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Circuits

Spotlight on our bold bets: They don’t teach Latin in schools anymore

By Duncan Sinclair

The news these days is full of stories about how disruptive technologies will change the nature of work. That makes sense, given predictions that up to 40 percent of Canadians may lose their jobs due to automation in the coming decades. While Canada currently enjoys the benefits of a highly educated workforce and low rates of unemployment, a recent Ipsos poll revealed that we know the status quo won’t last: over a third of us fear we won’t be able to keep up with the pace of technological change, and half of us believe the days of single-profession careers are over.

While change is upon us, the good news is that we still have time to act―as long as we do so urgently. Canada is filled with resilient, forward-looking people who understand the best course of action is to prepare for the coming storm. It’s about more than simply surviving: Canadians also want to live in a more economically inclusive and prosperous society 25 years from now. To achieve this we’ll need to train—and retrain—citizens for ever-evolving fields of work. 

First, we must first fundamentally transform our education system and our approach to professional (re)development. This is a bold bet, to be sure, but one our research has identified as critical to Canada’s future prosperity. (Read more in our report Bold bets for our country: It’s time for deliberate action.)

Bring everyone to the table

A key recommendation of our recent research was that rather than try to predict the jobs of the future, the business community should take the lead in bringing business, government, and academia together to create new models and approaches to retraining that help people respond and adapt quickly to ongoing job turmoil.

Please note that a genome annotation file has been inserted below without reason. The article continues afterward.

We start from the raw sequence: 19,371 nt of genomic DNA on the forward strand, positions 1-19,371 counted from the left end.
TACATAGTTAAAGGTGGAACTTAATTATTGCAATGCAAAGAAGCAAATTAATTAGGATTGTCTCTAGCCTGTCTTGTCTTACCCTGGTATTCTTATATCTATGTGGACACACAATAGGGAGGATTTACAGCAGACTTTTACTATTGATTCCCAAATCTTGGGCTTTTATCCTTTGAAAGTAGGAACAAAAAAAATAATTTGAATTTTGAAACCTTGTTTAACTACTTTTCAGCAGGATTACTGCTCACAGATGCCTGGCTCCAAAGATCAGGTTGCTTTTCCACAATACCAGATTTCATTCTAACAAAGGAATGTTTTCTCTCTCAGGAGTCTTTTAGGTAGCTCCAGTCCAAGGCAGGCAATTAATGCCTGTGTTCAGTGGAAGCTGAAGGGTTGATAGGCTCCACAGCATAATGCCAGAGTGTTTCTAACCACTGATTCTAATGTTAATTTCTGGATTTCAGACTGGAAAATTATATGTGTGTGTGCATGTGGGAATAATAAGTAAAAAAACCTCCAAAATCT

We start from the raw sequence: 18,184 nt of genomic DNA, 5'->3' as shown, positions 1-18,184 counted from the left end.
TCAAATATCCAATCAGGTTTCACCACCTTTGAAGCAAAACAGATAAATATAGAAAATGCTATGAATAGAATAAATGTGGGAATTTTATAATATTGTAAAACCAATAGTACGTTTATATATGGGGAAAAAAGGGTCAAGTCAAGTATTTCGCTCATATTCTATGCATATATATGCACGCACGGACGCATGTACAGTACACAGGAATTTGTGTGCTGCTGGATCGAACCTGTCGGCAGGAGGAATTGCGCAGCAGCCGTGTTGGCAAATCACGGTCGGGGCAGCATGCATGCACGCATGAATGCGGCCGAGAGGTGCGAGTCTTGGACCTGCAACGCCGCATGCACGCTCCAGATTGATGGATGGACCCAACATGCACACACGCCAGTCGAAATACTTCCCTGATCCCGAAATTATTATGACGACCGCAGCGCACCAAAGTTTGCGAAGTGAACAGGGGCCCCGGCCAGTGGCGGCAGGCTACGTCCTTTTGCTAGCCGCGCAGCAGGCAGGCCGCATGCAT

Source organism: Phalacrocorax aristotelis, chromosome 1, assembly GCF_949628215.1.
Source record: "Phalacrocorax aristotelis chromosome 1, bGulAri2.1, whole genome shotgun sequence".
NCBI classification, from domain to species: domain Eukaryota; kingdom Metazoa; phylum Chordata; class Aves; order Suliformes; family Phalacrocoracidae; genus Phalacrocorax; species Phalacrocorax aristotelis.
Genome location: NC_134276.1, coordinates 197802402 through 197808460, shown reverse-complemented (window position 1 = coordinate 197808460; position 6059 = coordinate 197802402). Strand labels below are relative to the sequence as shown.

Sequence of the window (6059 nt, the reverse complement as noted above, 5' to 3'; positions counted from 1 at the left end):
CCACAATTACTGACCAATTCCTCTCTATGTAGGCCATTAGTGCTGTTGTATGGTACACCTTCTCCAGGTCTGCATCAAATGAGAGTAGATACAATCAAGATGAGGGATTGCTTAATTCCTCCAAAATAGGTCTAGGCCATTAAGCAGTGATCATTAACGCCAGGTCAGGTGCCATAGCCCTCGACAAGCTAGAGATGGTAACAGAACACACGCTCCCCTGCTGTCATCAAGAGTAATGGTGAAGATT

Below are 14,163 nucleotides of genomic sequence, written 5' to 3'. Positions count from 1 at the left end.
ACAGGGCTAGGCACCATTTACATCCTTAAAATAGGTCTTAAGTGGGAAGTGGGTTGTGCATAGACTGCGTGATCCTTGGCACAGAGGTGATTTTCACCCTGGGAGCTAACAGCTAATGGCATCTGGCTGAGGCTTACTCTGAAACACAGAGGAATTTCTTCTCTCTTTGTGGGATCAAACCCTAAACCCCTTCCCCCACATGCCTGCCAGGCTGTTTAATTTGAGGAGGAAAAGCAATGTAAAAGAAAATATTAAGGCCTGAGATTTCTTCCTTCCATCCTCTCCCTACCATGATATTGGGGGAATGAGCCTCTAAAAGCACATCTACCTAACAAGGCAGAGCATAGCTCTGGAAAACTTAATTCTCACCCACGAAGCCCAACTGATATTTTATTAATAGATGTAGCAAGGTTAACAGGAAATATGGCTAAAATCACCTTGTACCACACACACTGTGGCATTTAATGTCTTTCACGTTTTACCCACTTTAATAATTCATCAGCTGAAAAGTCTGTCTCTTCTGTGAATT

Today’s approach hasn’t fundamentally changed in several generations. It’s a linear path with distinct phases: study, work, retire. While this model has served us well in the past, we know it won’t be enough to handle the fast pace of constant disruption to entire job categories. The shelf life of skills keeps getting shorter. By the time someone finishes a two-year degree program or apprenticeship, for example, her skills may already be mismatched with the labour market and what employers need. 

Imagine a more flexible way to keep pace

The age of disruption can bring significant opportunities to help solve the pending challenges we see to the future of work. Technological innovation can play a crucial role in helping both inform and implement a new way of teaching and learning to help people remain flexible in their career paths throughout their working lives. We need a much more agile approach, one that reflects the diversity of ways in which people learn. 

Allow me to share a personal example. A friend of mine is a long-haul truck driver, a career at risk of massive disruption from autonomous vehicles. The career advice he’d most likely get today is to go back to school, train in a different field, and then go look for a new job. 

Imagine a future where, rather than signing up for a course or an online training program, he registers on a website that assesses his existing skills. If these are transferrable to another field, he’s matched with employers seeking those kinds of skills. (Perhaps we could even call this service “Plenty of Jobs”…)

Let’s say the online assessment instead identifies that my friend could benefit from upgrading or learning new skills. He’s then matched with education and training programs to help him re-orient his career as well as with employers who can offer micro-assignments or co-op-style work terms to help him bridge the gap between education and work. 

While co-op education is commonplace in many universities, there’s no easy access to this type of work program for people who aren’t enrolled in school. Meanwhile, micro-assignments are growing in popularity among students because they provide practical work experience—but these also aren’t as readily available to those who have already been in the workforce for a while. (We highlighted micro-experience platforms like Riipen in our report Bold bets for our country.) 

Why couldn’t we apply training models such as these more broadly, beyond students and recent graduates, to help Canadians disrupted from their jobs get back to work faster?

This is the kind of bold thinking we need to secure a prosperous future for all Canadians. Rather than fear technology and the changes it brings, we need to embrace it. We must use it to shape the future of work we want rather than let it shape our workforce. 

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